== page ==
Saturday, April 17, 2010

Playing Savage

Playing Savage A Dance / Solo Protest by Cat Ruka Friday 29th may Kenneth Myers Centre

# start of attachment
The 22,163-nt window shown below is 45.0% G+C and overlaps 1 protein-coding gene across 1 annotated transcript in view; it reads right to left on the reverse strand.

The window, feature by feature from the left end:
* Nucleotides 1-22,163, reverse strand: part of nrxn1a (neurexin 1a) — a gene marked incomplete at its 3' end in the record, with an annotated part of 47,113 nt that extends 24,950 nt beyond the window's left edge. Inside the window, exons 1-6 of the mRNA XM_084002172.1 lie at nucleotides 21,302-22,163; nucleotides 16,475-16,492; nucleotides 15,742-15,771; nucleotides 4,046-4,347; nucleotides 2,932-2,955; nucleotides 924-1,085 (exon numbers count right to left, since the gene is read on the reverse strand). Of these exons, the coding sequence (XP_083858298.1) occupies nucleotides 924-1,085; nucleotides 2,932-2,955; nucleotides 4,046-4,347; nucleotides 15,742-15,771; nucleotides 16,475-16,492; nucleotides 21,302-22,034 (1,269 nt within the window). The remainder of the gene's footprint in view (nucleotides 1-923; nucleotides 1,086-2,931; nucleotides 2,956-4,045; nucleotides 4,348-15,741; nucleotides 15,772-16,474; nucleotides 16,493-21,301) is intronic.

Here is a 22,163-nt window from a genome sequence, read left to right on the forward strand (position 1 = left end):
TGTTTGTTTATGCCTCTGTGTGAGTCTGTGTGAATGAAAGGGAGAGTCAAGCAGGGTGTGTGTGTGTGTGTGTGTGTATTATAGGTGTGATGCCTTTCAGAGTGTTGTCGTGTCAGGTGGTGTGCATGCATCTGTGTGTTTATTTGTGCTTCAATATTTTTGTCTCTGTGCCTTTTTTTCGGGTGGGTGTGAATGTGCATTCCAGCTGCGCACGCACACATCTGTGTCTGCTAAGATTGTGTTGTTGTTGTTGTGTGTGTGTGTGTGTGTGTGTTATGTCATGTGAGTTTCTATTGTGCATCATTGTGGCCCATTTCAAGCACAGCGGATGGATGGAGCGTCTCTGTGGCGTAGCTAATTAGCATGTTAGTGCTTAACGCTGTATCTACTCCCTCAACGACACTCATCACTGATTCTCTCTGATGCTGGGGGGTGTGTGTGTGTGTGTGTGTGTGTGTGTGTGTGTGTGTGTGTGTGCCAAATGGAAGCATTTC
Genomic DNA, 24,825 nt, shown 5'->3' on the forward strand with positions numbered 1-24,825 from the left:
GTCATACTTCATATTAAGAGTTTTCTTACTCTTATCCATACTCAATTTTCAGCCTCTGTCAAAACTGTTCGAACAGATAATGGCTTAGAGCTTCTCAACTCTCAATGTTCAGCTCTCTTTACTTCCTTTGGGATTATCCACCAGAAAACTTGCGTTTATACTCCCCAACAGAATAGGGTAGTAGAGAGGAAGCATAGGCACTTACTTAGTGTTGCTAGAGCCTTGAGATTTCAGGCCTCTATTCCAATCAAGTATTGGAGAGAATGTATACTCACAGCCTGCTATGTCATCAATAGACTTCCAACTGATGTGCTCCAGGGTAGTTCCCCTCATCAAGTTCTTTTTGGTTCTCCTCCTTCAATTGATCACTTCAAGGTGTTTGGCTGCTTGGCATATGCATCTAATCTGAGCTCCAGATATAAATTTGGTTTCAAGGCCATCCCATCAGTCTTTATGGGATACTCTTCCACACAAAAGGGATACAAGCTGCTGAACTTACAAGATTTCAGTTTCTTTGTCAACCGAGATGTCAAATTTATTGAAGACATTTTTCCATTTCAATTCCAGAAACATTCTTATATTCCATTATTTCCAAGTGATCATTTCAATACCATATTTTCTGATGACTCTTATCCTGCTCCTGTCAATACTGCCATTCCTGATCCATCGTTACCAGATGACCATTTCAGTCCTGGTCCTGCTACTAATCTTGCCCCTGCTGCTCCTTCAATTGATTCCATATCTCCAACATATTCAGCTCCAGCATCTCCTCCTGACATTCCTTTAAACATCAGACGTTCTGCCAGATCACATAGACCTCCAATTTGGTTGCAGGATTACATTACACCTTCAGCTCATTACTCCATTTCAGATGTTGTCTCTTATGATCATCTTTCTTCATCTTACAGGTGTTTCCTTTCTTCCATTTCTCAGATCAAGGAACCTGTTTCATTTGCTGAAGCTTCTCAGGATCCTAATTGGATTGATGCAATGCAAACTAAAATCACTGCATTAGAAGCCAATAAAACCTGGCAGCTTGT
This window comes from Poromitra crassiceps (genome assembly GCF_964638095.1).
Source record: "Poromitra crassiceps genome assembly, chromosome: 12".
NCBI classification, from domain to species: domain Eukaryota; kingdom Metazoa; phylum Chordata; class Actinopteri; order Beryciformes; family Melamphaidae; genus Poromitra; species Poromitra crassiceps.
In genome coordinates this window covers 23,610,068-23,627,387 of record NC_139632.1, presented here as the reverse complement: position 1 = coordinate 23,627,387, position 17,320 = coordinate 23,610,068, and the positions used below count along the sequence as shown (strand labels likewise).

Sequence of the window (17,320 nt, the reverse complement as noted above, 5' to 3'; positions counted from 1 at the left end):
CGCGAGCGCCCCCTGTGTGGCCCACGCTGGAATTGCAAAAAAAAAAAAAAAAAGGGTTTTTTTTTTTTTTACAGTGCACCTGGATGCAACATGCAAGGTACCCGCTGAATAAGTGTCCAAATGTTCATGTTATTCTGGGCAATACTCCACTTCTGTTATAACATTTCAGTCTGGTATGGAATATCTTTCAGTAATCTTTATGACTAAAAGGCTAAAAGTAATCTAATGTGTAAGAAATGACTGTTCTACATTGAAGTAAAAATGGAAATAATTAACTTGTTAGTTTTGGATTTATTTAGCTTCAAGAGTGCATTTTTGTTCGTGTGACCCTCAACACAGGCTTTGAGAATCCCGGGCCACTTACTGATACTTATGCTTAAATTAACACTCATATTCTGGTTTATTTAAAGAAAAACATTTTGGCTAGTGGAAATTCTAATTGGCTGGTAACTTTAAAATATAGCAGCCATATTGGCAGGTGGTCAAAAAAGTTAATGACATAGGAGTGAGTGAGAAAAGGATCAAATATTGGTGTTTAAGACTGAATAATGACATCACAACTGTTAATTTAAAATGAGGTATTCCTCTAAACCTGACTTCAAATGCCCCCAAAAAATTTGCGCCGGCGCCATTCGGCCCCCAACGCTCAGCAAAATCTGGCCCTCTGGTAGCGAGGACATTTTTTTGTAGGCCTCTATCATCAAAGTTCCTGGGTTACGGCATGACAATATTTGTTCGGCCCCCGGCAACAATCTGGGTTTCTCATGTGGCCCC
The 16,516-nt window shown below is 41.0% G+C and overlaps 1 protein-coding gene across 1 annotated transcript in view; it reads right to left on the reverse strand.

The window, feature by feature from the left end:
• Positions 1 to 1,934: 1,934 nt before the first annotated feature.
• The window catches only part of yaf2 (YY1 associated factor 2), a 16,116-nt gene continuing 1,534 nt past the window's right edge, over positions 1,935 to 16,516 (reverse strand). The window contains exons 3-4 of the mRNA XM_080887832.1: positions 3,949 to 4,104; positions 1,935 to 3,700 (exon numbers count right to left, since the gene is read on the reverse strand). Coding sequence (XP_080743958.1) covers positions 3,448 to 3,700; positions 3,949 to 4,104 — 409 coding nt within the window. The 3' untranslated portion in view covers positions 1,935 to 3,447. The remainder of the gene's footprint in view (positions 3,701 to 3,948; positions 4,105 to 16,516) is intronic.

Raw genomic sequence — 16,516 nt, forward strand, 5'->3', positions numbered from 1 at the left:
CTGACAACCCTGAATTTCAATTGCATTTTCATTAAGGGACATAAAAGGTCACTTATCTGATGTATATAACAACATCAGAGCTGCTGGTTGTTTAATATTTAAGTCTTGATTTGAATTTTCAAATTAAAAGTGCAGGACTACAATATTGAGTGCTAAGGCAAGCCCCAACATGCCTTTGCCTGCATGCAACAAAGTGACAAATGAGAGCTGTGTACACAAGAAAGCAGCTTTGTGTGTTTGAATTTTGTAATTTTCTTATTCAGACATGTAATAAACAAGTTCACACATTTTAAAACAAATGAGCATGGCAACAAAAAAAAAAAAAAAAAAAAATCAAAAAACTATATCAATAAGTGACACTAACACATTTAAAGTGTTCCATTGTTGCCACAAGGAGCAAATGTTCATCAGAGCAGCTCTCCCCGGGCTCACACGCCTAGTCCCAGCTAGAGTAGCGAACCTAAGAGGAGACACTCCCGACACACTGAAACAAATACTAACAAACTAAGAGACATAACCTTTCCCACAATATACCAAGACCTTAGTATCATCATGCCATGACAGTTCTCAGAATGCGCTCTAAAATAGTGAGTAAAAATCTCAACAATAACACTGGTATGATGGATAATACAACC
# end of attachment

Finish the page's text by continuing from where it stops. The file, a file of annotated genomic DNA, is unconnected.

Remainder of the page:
At the outset let me make this clear; my role as mentor / advisor to Cat in the making of this work means that this is not so much a review as a personal endorsement. Written as a review. 'Playing Savage' was a solo work that I consider to be significant by dint of its astute conceptual clarity, and its wholesale trashing of cliche and catharsis. It was a powerful politically charged piece of performance art that transcended its makers artistic ego. Instead it succinctly foregrounded the performed image. Those images ultimately called the broader culture out on its own complacency. Yes that's Not the government, not the corporations, but us. Ruka touched on a fleshy hypersensitive collective unconscious that is lil ol New Zealand. And I felt it flinch. From Ruka's program notes - "Playing Savage is a performative ritual that attempts to re-organize, hyper - extend, and subvert some of the ideas, symbols and images that wahine Maori (Maori women) are perceived in relation to. " Gwynne's opening image was of a sexually aggressive seated figurine. Her face made up like a cartoonesque skull, torso naked save for a fake gold neck chain with a chunky dangling gold dollar sign, and a piupiu (traditional skirt). This was a brash and dense image to greet the already intensified crush of a predominantly white audience. It both set the tone for the work and set the barre for an extraordinary hybridisation of thefictitious and the realistic within each of the characters that emerged throughout the performance. This character made her way off the chair and moved on her knees emphasising femininity and precision within a spectrum of 'beautiful dance' postures. Intelligently though in placing herself low to the ground whilst making direct eye contact with her audience Ruka distorted status, simultaneously undermining herself and confronting the gathered crowd. This continual undermining/confrontation became a signature cycle making the uncomfortable images weirdly palatable. As her character began to eat her own hand in a self cannibalizing gesture to the hyper sexualisation of pop culture Ruka made her graphic vulnerability opaque. Taking the performance into a kind of 'solo as heroines journey' territory Ruka made physical pathways through the performative space via stations. Each station had its own objects. Each object with its subsequent discovery along the pathway carried its own dense narrative and triggered a transformation of Ruka's character. Although predictable as a device this was easily forgivable given the power and heft of her character images, and the content of the work itself. Images such as the washing off of her mask / make up with a sodden Tino Rangatiratanga flag, Or the self sellotaping of a plastic Maori girl doll to Ruka's mid riff which provoked odious connotations. For me though the most pleasurably jarring image was that of an intimidating leather jacketed (and patched) cigarette smoking solo mother wielding an over sized poi. It was in this character that Ruka made her naturally powerful presence shine through and spark up the warning lights on the dashboard. The music of Currer Bells (Angeline Churnside, Tim Coster) defragmented thus completed the design of this section. As this character swung her poi in a perpetual warning, the aggressive tone of the gesture was ultimately made futile by its repetition. An empty gesture brokering no mutual agreement as to its meaning, and garnering no sympathy it just died. Ruka's final image was defused by a slow lighting fade out during which a highly processed version of the John Key victory speech was played. Directly evocative of that moment in the last election when it seemed New Zealand had signed its own political suicide note. Jill Singer wrote in Sydney's Herald Sun "New Zealanders had voted for change...a leap from right to left - with all the enthusiasm and reasoning power of a doped slug." And our resolve was dissolved. Fade to black. Although this all may sound like essay on wholesale hopelessness I came away from the performance with a quiet optimism. This was borne out of the experience that I had just been witness to someone saying something important with depth, humour, skill, and from a deeply informed position.